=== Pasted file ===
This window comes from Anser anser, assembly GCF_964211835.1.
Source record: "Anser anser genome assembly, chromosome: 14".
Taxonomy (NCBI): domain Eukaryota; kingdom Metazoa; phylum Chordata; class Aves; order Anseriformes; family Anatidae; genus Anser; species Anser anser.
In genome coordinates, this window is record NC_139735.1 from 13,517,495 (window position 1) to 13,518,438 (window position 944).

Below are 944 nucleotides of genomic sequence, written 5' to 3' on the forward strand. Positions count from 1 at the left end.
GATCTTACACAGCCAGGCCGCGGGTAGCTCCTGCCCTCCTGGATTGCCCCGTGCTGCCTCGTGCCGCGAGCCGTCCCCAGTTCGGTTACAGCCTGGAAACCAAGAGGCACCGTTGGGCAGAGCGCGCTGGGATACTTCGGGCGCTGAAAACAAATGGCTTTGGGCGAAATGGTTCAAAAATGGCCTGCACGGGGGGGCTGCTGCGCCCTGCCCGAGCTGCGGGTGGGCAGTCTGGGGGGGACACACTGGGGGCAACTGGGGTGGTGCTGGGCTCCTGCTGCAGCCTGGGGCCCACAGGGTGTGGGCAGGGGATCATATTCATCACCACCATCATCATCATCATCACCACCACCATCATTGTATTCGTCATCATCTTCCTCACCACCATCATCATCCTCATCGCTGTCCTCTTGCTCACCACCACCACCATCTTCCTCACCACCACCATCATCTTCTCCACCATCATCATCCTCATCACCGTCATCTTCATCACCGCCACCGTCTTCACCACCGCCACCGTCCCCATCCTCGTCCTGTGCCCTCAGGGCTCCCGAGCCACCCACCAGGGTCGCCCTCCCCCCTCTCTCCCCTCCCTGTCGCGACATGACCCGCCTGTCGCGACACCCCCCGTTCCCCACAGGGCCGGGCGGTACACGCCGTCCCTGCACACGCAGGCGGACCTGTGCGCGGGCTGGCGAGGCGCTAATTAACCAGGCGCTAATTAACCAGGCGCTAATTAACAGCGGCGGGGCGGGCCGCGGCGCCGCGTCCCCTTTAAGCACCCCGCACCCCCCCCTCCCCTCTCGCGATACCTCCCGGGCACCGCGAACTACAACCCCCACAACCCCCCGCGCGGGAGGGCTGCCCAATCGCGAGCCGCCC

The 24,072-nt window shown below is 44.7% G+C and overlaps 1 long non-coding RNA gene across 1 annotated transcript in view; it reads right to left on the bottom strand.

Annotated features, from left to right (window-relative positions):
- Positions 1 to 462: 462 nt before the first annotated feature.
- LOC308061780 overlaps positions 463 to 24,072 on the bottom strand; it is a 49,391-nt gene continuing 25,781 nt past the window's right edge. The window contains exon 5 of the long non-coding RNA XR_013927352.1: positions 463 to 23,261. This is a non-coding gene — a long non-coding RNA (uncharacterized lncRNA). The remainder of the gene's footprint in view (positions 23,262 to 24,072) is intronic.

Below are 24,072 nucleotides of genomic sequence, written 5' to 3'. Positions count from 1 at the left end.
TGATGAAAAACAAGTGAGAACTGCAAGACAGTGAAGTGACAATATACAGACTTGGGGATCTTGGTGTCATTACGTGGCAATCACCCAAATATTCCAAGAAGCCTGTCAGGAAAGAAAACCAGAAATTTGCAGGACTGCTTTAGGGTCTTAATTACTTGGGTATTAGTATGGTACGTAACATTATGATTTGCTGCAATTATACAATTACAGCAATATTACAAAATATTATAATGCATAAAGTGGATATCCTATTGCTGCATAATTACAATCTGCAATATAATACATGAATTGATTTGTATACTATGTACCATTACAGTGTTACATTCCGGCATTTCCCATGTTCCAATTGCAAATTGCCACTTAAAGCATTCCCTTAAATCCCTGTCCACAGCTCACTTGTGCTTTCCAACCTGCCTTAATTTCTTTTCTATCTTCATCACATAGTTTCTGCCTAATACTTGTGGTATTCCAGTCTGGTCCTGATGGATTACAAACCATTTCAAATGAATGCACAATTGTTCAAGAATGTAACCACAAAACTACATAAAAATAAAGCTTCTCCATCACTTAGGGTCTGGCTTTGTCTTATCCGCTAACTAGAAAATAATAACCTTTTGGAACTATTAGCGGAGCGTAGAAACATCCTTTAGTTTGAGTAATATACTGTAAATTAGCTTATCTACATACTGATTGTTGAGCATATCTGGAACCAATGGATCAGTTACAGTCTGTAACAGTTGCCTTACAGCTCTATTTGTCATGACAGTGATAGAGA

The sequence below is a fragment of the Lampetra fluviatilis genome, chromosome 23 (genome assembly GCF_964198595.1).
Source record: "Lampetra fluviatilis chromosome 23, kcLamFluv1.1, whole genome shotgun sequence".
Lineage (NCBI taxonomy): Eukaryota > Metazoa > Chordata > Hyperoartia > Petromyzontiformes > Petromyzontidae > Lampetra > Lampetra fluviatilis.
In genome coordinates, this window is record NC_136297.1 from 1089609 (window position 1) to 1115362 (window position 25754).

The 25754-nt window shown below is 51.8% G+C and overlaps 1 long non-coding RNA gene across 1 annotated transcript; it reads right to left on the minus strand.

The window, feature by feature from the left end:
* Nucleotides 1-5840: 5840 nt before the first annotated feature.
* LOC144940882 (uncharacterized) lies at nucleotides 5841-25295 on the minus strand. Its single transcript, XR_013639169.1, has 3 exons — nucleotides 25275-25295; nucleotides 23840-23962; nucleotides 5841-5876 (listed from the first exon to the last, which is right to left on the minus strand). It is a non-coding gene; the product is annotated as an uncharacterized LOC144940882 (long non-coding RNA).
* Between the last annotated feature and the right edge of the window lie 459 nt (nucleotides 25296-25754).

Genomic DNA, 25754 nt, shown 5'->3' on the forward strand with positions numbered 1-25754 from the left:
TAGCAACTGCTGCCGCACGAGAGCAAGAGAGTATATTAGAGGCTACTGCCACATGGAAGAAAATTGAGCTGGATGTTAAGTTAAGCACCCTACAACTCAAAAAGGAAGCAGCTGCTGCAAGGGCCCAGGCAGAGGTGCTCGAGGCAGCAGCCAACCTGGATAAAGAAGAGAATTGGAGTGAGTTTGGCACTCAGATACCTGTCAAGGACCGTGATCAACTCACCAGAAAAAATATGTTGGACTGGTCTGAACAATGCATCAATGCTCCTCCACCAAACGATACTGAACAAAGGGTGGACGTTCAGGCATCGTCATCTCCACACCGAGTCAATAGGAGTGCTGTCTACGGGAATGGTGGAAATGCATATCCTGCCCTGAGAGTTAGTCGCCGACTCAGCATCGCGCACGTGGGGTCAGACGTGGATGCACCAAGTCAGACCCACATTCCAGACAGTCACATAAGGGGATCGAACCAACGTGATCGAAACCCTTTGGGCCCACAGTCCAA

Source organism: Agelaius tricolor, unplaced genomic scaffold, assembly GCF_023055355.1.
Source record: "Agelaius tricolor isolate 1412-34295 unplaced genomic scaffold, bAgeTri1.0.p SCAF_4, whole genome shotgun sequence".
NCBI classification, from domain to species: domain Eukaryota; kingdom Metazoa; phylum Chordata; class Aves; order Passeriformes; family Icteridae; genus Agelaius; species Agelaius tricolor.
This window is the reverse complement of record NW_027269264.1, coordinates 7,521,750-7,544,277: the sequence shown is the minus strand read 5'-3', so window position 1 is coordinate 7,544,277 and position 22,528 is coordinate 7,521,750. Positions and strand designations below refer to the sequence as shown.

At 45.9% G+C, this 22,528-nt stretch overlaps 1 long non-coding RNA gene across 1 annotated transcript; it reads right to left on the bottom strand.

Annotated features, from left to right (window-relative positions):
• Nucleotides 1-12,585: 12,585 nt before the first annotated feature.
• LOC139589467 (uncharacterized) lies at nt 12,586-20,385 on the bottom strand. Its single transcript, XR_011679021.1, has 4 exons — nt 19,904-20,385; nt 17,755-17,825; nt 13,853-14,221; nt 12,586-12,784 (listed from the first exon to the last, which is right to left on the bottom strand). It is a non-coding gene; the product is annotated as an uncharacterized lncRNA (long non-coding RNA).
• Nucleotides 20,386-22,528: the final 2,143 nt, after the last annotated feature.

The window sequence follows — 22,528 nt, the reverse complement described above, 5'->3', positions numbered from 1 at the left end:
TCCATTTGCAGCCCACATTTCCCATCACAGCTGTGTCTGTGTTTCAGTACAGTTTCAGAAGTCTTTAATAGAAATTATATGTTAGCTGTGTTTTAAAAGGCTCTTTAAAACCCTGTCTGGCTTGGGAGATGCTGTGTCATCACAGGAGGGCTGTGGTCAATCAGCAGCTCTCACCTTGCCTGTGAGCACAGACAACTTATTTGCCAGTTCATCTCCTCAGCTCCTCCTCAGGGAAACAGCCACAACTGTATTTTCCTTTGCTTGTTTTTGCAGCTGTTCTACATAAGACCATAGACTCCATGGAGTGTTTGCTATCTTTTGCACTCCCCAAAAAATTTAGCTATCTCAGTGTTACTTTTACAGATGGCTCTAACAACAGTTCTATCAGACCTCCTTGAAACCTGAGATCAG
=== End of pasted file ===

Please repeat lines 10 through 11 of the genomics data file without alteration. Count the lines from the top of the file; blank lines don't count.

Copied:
- LOC308061780 overlaps positions 463 to 24,072 on the bottom strand; it is a 49,391-nt gene continuing 25,781 nt past the window's right edge. The window contains exon 5 of the long non-coding RNA XR_013927352.1: positions 463 to 23,261. This is a non-coding gene — a long non-coding RNA (uncharacterized lncRNA). The remainder of the gene's footprint in view (positions 23,262 to 24,072) is intronic.

Below are 24,072 nucleotides of genomic sequence, written 5' to 3'. Positions count from 1 at the left end.